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Subject: [boost] Boost.Test updates in trunk: need for (mini) review?
From: Gennadiy Rozenal (rogeeff_at_[hidden])
Date: 2012-10-19 23:03:57


It's been a long while since I merged any changes into boost release and by
now there are whole bunch of new features there. Some are small, but some
others are big ones such that they can change the way people use the library.
I'd like to list them here (excluding bug fixes and removal of deprecated
interfaces) and ask what should we do with these. Specifically let me know
if you think these require some kind of (mini) review from community, but any
other comments are welcome as well.

So here we go:

I. New testing tool BOOST_CHECKA

This tool is based on excellent idea from Kevlin Henney. I chose the name
CHECKA for this tool due to the lack of better name, but I am open to
suggestions. This testing tool capable of replacing whole bunch of existing
other tools like BOOST_CHECK_EQUAL, BOOST_CHECK_GT etc. Usage is the most
natural you can wish for:

BOOST_CHECKA( var1 - var2 >= 12 );

And the output will include as much information as we can get:

 error: in "foo": check var1 - var2 >= 12 failed [23-15<12]

II. New "data driven test case" subsystem

New data driven test case subsystem represent a generalization of parameterized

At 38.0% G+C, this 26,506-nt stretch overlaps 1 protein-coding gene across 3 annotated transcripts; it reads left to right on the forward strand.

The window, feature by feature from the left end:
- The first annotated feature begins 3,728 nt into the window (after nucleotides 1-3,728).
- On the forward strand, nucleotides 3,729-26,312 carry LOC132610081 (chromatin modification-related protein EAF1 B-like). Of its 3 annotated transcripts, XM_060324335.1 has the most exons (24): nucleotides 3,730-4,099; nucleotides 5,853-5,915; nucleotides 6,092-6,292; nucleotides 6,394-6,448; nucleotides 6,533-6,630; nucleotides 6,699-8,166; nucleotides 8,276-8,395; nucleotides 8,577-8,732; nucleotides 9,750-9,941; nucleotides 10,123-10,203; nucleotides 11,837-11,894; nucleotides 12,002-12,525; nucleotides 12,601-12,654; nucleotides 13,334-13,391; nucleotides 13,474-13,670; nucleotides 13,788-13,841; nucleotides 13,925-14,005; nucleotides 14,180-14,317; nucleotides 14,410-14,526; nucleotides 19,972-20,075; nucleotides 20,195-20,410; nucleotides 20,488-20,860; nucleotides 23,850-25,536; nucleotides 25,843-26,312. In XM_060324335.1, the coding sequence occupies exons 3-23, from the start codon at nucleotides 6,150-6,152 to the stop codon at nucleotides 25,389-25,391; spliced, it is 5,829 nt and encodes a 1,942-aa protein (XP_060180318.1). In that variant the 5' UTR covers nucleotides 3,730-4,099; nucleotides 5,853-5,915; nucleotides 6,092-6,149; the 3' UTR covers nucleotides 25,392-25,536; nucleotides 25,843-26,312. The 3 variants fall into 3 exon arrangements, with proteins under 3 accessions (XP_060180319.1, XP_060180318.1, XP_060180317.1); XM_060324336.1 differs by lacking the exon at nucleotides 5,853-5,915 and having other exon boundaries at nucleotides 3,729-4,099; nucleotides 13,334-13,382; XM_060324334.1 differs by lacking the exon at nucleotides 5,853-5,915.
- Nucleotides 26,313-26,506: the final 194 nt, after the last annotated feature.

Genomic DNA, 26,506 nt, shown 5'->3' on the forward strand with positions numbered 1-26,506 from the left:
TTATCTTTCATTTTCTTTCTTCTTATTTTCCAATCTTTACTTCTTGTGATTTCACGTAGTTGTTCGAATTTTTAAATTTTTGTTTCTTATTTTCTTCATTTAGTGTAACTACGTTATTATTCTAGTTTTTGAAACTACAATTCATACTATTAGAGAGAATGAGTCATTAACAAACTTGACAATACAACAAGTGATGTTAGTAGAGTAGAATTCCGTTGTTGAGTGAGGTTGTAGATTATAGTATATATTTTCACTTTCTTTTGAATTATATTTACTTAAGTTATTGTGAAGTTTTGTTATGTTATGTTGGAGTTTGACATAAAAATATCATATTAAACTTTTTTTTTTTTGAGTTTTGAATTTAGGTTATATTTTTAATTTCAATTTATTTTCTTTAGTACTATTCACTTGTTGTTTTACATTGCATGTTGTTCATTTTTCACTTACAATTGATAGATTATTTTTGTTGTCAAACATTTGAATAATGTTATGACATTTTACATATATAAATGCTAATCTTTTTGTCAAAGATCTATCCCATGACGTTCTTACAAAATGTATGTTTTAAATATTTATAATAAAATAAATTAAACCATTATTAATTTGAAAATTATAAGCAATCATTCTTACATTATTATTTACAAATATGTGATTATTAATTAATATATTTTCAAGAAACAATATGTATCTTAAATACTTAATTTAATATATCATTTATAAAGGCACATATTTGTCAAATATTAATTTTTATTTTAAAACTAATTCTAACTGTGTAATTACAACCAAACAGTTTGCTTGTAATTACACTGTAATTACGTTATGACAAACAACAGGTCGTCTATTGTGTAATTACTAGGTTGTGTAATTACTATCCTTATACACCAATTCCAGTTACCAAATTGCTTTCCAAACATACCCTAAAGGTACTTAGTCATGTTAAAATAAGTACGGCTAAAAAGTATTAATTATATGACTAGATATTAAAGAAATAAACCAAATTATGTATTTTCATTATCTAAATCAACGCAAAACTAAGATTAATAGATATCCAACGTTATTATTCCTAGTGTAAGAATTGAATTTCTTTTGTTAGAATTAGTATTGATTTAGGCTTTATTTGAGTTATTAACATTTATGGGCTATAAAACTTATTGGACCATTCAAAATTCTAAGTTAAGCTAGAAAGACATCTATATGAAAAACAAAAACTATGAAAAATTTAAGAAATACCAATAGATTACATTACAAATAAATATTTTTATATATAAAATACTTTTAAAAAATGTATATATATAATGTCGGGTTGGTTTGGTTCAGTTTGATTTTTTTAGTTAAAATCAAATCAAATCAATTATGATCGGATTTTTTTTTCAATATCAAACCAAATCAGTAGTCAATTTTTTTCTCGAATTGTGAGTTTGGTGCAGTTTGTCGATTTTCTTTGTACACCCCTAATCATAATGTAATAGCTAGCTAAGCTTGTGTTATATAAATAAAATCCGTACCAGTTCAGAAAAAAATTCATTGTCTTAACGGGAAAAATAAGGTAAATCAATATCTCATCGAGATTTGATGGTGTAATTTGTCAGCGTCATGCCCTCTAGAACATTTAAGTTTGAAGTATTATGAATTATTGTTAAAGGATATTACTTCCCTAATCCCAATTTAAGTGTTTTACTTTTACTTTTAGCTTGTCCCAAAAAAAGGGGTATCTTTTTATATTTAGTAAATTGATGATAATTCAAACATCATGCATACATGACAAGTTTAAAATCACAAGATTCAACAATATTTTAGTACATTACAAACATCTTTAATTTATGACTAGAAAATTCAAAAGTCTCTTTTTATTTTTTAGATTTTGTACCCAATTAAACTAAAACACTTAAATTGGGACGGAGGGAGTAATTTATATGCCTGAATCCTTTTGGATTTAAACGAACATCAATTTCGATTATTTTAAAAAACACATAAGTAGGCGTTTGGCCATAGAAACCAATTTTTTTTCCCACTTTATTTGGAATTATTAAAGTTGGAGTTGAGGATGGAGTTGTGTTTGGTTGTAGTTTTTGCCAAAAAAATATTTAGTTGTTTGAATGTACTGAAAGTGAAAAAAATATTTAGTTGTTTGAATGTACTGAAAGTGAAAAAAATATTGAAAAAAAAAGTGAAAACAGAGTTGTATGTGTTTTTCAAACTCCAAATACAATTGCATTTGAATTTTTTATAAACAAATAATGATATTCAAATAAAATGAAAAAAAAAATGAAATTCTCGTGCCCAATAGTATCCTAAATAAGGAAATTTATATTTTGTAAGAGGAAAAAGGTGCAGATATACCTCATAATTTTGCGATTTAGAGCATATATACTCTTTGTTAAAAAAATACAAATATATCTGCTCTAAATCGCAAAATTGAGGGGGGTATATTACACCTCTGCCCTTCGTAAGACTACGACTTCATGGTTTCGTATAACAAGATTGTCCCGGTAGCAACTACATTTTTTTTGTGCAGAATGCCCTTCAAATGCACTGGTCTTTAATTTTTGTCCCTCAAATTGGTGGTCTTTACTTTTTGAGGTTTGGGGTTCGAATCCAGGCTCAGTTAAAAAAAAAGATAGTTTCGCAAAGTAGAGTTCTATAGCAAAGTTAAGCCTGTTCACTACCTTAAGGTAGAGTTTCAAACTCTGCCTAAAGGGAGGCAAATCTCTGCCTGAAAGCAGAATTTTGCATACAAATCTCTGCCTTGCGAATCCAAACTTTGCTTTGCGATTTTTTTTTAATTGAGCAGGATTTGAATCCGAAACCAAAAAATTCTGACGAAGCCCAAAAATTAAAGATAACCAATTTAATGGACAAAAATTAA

test case and test case template and eventually will replace both. The idea is
to allow user to specify an arbitrary (monomorphic or polymorphic) set of
samples and run a test case on each of the samples. Samples can have different
arity, thus you can have test cases with multiple parameters of different types.
For now we support following dataset kinds (aside of generators none of dataset
constructions routines performs *any* copying):

a) singleton - dataset constructed out of single sample

data::make(10) - singleton dataset with integer sample
data::make("qwerty") - singleton dataset with string sample

b) array - dataset constructed out of C array

int a[] = {1,2,3,4,5,6};
data::make(a) - dataset with 6 integer values

c) collection - dataset constructed out of C++ forward iterable collection

std::vector<double> v{1.2, 2.3, 3.4, 5.6 };
data::make(v) - dataset with 6 double values

d) join - dataset constructed by joining 2 datasets of the same type

int a[] = {1,2,3};
int b[] = {7,8,9};
data::make(a) + data::make(b) - dataset with 6 integer values

e) zip - dataset constructed by zipping 2 datasets of the same size, but not